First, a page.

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Part 1: 1450-1750
Part 2: 1750-1805
<--Part 3: 1791-1831
Part 4: 1831-1865

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Modern Voices
Douglas Egerton on the black support for the ACS
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Q: What motivated the American Colonization Society to support black emigration?
Douglas Egerton

A: Unlike Jefferson, who said he believed in colonization but never practiced what he preached, the white founders of the American Colonization Society in 1816 actually envisioned a country without slave labor, or even free black labor. These were men who owned other people, but very small numbers of slaves. They weren't planters. They were men who had diversified their business interests. They were capitalists, and simply didn't see slavery, or even free black labor, as fitting into the future of the country, which they identified as a profoundly white country.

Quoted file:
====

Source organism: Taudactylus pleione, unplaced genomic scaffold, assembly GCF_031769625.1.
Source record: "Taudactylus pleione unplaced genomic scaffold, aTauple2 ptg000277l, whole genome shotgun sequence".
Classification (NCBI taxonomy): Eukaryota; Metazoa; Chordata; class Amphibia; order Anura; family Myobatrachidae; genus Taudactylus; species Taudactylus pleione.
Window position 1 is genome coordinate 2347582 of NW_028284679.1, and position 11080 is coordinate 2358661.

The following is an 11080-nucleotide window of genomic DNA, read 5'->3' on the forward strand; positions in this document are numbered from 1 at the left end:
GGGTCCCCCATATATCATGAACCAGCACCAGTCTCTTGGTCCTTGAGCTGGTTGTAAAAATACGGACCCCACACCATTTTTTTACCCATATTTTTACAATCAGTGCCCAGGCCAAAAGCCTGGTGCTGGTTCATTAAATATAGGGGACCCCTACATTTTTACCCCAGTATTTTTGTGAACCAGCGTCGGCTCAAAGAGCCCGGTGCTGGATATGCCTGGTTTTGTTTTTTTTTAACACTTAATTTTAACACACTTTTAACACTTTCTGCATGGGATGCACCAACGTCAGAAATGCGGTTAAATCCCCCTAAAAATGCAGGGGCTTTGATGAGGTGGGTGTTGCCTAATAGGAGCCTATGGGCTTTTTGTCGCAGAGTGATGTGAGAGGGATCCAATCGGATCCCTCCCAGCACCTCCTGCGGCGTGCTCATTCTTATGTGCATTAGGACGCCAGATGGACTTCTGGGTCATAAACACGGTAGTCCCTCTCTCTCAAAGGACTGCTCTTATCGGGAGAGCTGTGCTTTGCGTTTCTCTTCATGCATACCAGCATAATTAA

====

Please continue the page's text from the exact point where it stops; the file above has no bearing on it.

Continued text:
The leaders of the American Colonization Society were hardly unimportant people. They were Bushrod Washington, the nephew of George Washington, who was also on the Supreme Court; Henry Clay, the Speaker of the House; Francis Scott Key, a very important Georgetown attorney; Charles Fenton Mercer, a long time member of the House of Representatives. These are men who had great power, and believed it was within the realm of possibility to force large numbers of blacks to leave the United States and migrate to Africa. This is the same generation, bear in mind, that forced thousands of Georgia Cherokees to move to Oklahoma. And so the idea of moving people around to make this a more perfect white man's country was not nearly as irrational as it often seems to us.
Douglas A. Egerton
Professor of History
Le Moyne College




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